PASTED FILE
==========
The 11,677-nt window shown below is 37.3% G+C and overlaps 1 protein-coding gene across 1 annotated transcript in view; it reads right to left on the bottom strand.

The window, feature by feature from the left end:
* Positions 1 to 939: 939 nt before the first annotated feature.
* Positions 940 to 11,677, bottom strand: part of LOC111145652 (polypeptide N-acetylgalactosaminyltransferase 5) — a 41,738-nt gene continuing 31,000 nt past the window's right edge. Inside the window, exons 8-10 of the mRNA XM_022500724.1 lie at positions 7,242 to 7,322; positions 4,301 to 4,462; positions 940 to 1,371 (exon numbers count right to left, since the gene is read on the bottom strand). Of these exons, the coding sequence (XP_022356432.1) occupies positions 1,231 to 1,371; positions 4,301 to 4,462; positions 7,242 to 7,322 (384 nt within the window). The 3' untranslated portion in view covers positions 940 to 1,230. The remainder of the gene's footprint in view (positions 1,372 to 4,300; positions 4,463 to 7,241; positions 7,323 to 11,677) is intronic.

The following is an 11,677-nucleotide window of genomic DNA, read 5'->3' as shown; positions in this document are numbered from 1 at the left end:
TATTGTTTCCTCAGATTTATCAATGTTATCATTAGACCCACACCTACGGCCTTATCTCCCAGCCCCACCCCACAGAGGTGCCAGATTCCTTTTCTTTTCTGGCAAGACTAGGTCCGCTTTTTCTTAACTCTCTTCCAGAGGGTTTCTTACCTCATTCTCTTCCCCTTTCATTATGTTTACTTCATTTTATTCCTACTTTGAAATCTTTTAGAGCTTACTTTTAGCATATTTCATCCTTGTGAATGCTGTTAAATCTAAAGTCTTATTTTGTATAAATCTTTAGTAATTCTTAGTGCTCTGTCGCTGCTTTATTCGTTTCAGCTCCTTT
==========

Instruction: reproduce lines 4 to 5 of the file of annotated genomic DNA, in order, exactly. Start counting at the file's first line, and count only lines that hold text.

* Positions 940 to 11,677, bottom strand: part of LOC111145652 (polypeptide N-acetylgalactosaminyltransferase 5) — a 41,738-nt gene continuing 31,000 nt past the window's right edge. Inside the window, exons 8-10 of the mRNA XM_022500724.1 lie at positions 7,242 to 7,322; positions 4,301 to 4,462; positions 940 to 1,371 (exon numbers count right to left, since the gene is read on the bottom strand). Of these exons, the coding sequence (XP_022356432.1) occupies positions 1,231 to 1,371; positions 4,301 to 4,462; positions 7,242 to 7,322 (384 nt within the window). The 3' untranslated portion in view covers positions 940 to 1,230. The remainder of the gene's footprint in view (positions 1,372 to 4,300; positions 4,463 to 7,241; positions 7,323 to 11,677) is intronic.

The following is an 11,677-nucleotide window of genomic DNA, read 5'->3' as shown; positions in this document are numbered from 1 at the left end: